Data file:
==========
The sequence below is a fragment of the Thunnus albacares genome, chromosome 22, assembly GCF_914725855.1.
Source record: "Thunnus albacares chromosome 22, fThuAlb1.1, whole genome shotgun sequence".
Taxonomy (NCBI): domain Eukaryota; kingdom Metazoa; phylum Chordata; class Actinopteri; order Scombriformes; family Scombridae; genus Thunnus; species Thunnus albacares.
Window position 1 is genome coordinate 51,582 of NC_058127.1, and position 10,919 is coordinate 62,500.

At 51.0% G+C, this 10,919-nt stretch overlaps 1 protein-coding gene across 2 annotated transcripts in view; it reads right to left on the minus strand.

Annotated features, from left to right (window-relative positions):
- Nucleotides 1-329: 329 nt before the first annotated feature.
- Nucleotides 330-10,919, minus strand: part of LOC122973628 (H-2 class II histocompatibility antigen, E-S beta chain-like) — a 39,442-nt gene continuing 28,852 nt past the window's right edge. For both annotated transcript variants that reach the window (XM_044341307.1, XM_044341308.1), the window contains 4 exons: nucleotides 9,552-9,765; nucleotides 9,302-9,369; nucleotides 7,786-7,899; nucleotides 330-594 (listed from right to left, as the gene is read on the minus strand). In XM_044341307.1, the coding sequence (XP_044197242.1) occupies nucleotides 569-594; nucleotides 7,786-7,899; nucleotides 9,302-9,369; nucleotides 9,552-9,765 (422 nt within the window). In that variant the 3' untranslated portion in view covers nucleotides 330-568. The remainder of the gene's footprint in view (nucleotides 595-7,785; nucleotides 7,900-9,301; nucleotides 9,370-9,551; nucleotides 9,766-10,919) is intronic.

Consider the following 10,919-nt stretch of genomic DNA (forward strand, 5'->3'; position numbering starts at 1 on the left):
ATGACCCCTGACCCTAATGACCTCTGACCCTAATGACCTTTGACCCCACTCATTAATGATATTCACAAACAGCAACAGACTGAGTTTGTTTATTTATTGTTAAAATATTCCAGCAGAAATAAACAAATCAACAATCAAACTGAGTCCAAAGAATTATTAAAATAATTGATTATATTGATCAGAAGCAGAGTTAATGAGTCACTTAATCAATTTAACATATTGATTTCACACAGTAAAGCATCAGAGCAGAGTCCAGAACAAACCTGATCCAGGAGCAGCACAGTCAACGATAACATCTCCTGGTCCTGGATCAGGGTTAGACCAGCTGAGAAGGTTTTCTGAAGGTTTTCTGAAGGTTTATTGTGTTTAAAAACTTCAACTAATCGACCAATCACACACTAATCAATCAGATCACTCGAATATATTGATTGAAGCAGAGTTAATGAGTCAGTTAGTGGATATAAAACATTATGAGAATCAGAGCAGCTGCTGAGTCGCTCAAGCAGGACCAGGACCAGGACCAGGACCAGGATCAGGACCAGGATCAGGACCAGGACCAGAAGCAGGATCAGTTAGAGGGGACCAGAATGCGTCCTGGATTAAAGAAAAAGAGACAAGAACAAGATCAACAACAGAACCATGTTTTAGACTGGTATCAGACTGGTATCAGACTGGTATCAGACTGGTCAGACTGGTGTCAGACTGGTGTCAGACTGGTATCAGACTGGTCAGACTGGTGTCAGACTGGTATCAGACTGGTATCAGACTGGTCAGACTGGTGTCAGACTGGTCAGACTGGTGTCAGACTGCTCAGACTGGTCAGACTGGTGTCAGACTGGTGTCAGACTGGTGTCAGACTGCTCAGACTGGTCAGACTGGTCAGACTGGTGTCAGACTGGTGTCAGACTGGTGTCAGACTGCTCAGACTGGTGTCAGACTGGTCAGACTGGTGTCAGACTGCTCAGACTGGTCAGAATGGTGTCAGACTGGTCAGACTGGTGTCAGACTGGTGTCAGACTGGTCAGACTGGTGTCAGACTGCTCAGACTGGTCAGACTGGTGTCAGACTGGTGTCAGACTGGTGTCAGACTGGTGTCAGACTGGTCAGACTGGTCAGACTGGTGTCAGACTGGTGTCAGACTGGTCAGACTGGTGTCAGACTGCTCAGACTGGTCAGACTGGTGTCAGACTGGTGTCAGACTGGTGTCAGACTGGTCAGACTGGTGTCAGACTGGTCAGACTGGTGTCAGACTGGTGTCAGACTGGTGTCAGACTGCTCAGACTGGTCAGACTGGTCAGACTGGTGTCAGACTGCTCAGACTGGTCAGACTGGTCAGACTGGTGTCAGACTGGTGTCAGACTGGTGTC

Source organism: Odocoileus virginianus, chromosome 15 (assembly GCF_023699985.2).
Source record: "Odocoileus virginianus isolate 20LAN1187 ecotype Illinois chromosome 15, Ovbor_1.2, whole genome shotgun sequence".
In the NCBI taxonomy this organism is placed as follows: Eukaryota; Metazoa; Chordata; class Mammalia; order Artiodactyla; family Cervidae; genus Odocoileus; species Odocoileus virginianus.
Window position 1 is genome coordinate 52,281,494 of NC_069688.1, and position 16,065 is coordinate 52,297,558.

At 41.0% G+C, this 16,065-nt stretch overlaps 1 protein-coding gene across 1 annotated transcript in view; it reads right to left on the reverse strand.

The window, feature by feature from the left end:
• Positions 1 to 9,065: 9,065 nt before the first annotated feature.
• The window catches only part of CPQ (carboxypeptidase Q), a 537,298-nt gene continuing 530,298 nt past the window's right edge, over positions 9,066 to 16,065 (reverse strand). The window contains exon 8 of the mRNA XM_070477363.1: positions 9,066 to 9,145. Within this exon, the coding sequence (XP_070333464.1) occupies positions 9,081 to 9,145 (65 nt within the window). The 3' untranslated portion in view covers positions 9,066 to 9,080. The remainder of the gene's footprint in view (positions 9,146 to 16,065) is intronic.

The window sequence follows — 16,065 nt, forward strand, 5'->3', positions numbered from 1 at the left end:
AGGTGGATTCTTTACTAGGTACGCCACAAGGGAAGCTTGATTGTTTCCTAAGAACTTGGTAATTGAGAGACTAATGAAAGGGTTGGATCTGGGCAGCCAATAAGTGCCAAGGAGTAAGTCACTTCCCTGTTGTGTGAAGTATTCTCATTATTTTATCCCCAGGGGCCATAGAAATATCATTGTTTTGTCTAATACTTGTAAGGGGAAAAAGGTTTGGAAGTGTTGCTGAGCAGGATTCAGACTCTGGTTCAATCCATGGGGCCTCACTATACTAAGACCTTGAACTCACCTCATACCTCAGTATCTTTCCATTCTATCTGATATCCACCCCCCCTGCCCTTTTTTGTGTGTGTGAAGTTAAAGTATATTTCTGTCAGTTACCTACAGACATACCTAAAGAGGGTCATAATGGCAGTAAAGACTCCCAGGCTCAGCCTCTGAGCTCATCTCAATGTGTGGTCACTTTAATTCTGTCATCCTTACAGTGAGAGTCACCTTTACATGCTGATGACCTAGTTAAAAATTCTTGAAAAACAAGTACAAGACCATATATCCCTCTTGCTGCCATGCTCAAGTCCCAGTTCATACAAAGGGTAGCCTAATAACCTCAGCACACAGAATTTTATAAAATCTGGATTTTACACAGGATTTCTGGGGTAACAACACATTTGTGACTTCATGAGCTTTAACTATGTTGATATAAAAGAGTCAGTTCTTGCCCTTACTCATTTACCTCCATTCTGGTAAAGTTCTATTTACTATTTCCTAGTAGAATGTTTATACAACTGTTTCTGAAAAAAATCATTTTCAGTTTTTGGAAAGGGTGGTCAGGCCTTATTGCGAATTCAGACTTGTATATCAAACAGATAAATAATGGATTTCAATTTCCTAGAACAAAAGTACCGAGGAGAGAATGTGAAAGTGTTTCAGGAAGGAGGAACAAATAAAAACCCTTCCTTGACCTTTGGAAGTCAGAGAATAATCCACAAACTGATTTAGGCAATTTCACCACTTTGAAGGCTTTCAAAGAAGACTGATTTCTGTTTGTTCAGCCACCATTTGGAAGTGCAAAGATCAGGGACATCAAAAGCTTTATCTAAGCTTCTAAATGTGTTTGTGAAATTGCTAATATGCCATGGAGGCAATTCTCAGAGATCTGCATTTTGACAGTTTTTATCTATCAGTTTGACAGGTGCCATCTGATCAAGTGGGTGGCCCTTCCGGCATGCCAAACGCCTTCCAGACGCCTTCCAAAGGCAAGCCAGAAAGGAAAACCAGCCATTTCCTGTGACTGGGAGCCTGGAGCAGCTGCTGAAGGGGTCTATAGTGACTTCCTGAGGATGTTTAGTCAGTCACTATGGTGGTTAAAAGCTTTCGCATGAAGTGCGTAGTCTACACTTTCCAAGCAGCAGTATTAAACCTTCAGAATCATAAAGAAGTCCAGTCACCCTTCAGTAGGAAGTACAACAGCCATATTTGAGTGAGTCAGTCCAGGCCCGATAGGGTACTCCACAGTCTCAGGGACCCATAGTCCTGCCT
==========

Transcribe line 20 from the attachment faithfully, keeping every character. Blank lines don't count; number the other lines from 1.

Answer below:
AGGTGGATTCTTTACTAGGTACGCCACAAGGGAAGCTTGATTGTTTCCTAAGAACTTGGTAATTGAGAGACTAATGAAAGGGTTGGATCTGGGCAGCCAATAAGTGCCAAGGAGTAAGTCACTTCCCTGTTGTGTGAAGTATTCTCATTATTTTATCCCCAGGGGCCATAGAAATATCATTGTTTTGTCTAATACTTGTAAGGGGAAAAAGGTTTGGAAGTGTTGCTGAGCAGGATTCAGACTCTGGTTCAATCCATGGGGCCTCACTATACTAAGACCTTGAACTCACCTCATACCTCAGTATCTTTCCATTCTATCTGATATCCACCCCCCCTGCCCTTTTTTGTGTGTGTGAAGTTAAAGTATATTTCTGTCAGTTACCTACAGACATACCTAAAGAGGGTCATAATGGCAGTAAAGACTCCCAGGCTCAGCCTCTGAGCTCATCTCAATGTGTGGTCACTTTAATTCTGTCATCCTTACAGTGAGAGTCACCTTTACATGCTGATGACCTAGTTAAAAATTCTTGAAAAACAAGTACAAGACCATATATCCCTCTTGCTGCCATGCTCAAGTCCCAGTTCATACAAAGGGTAGCCTAATAACCTCAGCACACAGAATTTTATAAAATCTGGATTTTACACAGGATTTCTGGGGTAACAACACATTTGTGACTTCATGAGCTTTAACTATGTTGATATAAAAGAGTCAGTTCTTGCCCTTACTCATTTACCTCCATTCTGGTAAAGTTCTATTTACTATTTCCTAGTAGAATGTTTATACAACTGTTTCTGAAAAAAATCATTTTCAGTTTTTGGAAAGGGTGGTCAGGCCTTATTGCGAATTCAGACTTGTATATCAAACAGATAAATAATGGATTTCAATTTCCTAGAACAAAAGTACCGAGGAGAGAATGTGAAAGTGTTTCAGGAAGGAGGAACAAATAAAAACCCTTCCTTGACCTTTGGAAGTCAGAGAATAATCCACAAACTGATTTAGGCAATTTCACCACTTTGAAGGCTTTCAAAGAAGACTGATTTCTGTTTGTTCAGCCACCATTTGGAAGTGCAAAGATCAGGGACATCAAAAGCTTTATCTAAGCTTCTAAATGTGTTTGTGAAATTGCTAATATGCCATGGAGGCAATTCTCAGAGATCTGCATTTTGACAGTTTTTATCTATCAGTTTGACAGGTGCCATCTGATCAAGTGGGTGGCCCTTCCGGCATGCCAAACGCCTTCCAGACGCCTTCCAAAGGCAAGCCAGAAAGGAAAACCAGCCATTTCCTGTGACTGGGAGCCTGGAGCAGCTGCTGAAGGGGTCTATAGTGACTTCCTGAGGATGTTTAGTCAGTCACTATGGTGGTTAAAAGCTTTCGCATGAAGTGCGTAGTCTACACTTTCCAAGCAGCAGTATTAAACCTTCAGAATCATAAAGAAGTCCAGTCACCCTTCAGTAGGAAGTACAACAGCCATATTTGAGTGAGTCAGTCCAGGCCCGATAGGGTACTCCACAGTCTCAGGGACCCATAGTCCTGCCT